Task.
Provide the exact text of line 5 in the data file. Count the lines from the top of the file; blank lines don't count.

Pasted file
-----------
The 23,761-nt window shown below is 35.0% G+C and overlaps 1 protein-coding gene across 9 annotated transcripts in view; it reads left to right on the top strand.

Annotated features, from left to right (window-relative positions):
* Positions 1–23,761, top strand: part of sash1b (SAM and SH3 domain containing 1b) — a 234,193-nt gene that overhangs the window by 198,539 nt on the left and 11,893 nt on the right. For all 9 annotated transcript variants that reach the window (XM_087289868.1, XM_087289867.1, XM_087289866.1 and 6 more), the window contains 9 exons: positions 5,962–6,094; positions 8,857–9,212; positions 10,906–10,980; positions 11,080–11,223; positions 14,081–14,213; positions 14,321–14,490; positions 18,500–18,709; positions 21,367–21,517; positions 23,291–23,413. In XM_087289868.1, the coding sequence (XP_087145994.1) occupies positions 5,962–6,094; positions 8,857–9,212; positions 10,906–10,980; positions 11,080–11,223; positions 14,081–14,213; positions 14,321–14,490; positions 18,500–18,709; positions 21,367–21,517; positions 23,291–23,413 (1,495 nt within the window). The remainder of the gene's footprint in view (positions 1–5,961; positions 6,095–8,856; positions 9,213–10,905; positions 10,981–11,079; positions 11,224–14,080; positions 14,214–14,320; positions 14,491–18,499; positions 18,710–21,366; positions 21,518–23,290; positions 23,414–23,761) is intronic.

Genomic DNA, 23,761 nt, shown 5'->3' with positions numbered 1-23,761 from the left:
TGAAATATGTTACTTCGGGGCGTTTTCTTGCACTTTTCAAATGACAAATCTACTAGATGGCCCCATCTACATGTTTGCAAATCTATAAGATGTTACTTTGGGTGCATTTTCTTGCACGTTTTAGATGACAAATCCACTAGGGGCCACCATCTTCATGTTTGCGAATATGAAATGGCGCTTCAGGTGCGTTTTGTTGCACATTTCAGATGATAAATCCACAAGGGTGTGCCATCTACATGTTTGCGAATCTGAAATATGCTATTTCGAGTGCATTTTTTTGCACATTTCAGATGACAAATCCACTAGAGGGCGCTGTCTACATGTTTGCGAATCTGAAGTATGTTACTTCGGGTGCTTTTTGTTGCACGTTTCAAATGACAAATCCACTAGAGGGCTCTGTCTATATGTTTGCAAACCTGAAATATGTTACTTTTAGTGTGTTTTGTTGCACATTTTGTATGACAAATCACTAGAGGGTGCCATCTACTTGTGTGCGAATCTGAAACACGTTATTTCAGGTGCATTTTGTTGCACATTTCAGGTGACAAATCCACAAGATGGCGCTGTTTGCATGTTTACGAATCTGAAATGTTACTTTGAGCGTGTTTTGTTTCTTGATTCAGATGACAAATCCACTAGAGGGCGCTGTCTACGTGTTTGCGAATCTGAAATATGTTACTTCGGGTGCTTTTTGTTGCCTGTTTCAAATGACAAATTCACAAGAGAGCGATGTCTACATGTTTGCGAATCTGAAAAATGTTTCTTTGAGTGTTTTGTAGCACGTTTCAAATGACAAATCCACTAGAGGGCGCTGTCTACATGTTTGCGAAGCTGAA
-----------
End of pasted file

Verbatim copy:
TGAAATATGTTACTTCGGGGCGTTTTCTTGCACTTTTCAAATGACAAATCTACTAGATGGCCCCATCTACATGTTTGCAAATCTATAAGATGTTACTTTGGGTGCATTTTCTTGCACGTTTTAGATGACAAATCCACTAGGGGCCACCATCTTCATGTTTGCGAATATGAAATGGCGCTTCAGGTGCGTTTTGTTGCACATTTCAGATGATAAATCCACAAGGGTGTGCCATCTACATGTTTGCGAATCTGAAATATGCTATTTCGAGTGCATTTTTTTGCACATTTCAGATGACAAATCCACTAGAGGGCGCTGTCTACATGTTTGCGAATCTGAAGTATGTTACTTCGGGTGCTTTTTGTTGCACGTTTCAAATGACAAATCCACTAGAGGGCTCTGTCTATATGTTTGCAAACCTGAAATATGTTACTTTTAGTGTGTTTTGTTGCACATTTTGTATGACAAATCACTAGAGGGTGCCATCTACTTGTGTGCGAATCTGAAACACGTTATTTCAGGTGCATTTTGTTGCACATTTCAGGTGACAAATCCACAAGATGGCGCTGTTTGCATGTTTACGAATCTGAAATGTTACTTTGAGCGTGTTTTGTTTCTTGATTCAGATGACAAATCCACTAGAGGGCGCTGTCTACGTGTTTGCGAATCTGAAATATGTTACTTCGGGTGCTTTTTGTTGCCTGTTTCAAATGACAAATTCACAAGAGAGCGATGTCTACATGTTTGCGAATCTGAAAAATGTTTCTTTGAGTGTTTTGTAGCACGTTTCAAATGACAAATCCACTAGAGGGCGCTGTCTACATGTTTGCGAAGCTGAA